Faculty of Education Associate Professor Roopa Desai Trilokekar and PhD candidate Amira El Masri are helping to shed light on the historical changes in national government policies on international students’ recruitment and retention.
Together, they recently published a chapter in the 2019 book Outward and Upward Mobilities: International Students in Canada, Their Families, and Structuring Institutions. The chapter, “’International Students Are…Golden’: Canada’s Policy Contexts, Approaches, and National Peculiarities in Attracting International Students as Future Immigrants,” examines the historical policy shifts pertaining to international students from the 1960s until today.
Trilokekar and El Masri’s chapter traces four different time frames to outline shifts in the government’s approach to international education in general and international students specifically. Whereas international education was strongly linked with Canada’s cultural diplomacy efforts in the 1960s, with funds allocated to sponsor international students studying in Canada, it gradually shifted in the 1980s, a period that witnessed “domestication of foreign policy” and the introduction of a fee-paying model for international students across Canada.
In the 1990s, international education became linked with international trade, and international education marketization and branding initiatives intensified to recruit fee-paying international students. The 2000s witnessed another shift, as international students were not just perceived as a revenue generation source but also as a human capital pool.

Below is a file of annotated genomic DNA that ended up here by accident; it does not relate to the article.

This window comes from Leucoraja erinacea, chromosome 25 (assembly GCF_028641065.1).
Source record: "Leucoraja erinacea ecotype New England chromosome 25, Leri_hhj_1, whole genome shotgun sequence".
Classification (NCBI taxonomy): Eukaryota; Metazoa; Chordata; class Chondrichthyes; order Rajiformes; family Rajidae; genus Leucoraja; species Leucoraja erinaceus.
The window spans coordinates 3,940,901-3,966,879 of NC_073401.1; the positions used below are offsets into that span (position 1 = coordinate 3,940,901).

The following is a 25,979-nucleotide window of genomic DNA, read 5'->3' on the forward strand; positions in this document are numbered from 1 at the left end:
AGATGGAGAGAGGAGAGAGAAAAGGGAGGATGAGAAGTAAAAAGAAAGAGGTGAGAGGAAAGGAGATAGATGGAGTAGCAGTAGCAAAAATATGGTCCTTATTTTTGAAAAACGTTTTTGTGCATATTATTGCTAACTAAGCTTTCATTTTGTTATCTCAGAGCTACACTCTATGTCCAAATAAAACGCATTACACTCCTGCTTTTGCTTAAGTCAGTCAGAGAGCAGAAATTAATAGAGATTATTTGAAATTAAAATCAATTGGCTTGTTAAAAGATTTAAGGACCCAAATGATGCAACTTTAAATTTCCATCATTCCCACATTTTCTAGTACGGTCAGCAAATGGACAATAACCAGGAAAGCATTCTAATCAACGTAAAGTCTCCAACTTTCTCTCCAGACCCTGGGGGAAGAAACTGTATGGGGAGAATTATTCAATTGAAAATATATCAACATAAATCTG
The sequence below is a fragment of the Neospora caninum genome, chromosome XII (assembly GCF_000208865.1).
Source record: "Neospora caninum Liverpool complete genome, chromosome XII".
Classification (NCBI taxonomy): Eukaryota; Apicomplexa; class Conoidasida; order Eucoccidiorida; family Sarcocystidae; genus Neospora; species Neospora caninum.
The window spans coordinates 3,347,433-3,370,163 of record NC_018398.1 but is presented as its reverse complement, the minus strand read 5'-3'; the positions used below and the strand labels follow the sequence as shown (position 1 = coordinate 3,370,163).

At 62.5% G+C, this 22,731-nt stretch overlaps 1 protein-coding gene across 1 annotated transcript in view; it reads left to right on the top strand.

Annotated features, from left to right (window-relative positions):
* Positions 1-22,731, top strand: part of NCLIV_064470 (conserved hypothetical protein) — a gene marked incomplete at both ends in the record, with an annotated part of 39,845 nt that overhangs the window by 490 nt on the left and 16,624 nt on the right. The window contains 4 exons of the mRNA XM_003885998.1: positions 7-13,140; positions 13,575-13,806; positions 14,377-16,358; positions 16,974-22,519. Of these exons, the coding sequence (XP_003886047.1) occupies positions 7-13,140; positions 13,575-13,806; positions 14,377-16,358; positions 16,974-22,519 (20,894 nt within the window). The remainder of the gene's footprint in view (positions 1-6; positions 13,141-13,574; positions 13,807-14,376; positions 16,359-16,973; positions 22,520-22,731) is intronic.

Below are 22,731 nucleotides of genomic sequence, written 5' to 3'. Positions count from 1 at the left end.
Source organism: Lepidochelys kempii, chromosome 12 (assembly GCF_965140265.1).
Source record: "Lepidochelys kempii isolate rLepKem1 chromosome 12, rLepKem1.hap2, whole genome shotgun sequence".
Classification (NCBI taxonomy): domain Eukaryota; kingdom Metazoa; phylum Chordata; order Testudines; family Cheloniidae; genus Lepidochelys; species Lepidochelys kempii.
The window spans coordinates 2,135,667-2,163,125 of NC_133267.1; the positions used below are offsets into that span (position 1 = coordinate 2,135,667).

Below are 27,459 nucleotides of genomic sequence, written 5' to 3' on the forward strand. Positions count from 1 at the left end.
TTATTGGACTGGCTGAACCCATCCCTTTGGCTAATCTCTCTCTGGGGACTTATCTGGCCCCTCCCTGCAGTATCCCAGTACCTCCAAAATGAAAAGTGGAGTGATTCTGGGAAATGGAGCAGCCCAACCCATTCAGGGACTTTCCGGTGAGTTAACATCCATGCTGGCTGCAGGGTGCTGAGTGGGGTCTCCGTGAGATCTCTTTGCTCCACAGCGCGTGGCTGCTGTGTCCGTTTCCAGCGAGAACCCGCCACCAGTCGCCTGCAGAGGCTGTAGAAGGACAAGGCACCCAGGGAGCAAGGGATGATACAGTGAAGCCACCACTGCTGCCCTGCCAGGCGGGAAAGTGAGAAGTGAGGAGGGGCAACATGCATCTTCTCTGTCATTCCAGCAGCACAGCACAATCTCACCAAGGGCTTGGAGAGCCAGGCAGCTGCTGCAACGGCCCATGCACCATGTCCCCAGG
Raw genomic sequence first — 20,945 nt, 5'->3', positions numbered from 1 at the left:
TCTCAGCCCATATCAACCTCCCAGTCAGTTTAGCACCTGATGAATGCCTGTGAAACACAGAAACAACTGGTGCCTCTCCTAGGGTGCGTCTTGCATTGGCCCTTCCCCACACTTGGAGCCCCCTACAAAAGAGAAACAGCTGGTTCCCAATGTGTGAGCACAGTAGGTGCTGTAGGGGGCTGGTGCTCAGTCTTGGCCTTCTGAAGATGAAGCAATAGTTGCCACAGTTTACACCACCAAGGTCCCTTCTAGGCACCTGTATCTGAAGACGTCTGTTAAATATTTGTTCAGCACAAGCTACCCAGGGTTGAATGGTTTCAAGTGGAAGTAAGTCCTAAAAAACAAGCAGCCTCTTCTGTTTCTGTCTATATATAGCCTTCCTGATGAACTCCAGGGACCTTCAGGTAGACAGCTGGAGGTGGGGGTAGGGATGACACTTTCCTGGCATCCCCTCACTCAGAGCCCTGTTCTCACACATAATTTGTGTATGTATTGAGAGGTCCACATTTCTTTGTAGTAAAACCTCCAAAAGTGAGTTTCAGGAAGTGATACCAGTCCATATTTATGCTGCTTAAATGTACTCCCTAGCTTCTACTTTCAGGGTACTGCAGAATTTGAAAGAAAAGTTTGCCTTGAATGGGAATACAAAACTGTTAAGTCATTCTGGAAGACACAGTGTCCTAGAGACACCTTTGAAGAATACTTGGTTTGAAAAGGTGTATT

“What we’ve shown is how the Canadian government has actually very proactively shifted from policies that facilitate international students’ entry to Canada yet ensure their return home after graduation to the current policies that aim to retain them,” said Trilokekar.
The authors track the series of immigration policy changes that took place to facilitate international students’ recruitment and retention.
“International education is becoming more intertwined with immigration policies,” said El Masri. “It’s more like they are merging into one policy context.”
International students have been constructed by national policies as the “ideal immigrants,” since they are typically young, proficient in one of the official languages, and have self-financed to gain Canadian credentials and experience to meet the needs of the labour market and the immigration goals of the country.
While the authors acknowledge that similar policy trends of international student recruitment and retention are evident in other Organisation for Economic Co-operation & Development countries, they argue that Canada’s unique historical, geopolitical, economic and cultural context has largely shaped the national borrowing of this global policy discourse. Trilokekar and El Masri’s work fills a gap in the literature and complements other studies that focus on national government policies on international education and immigration.
The book is available for purchase here.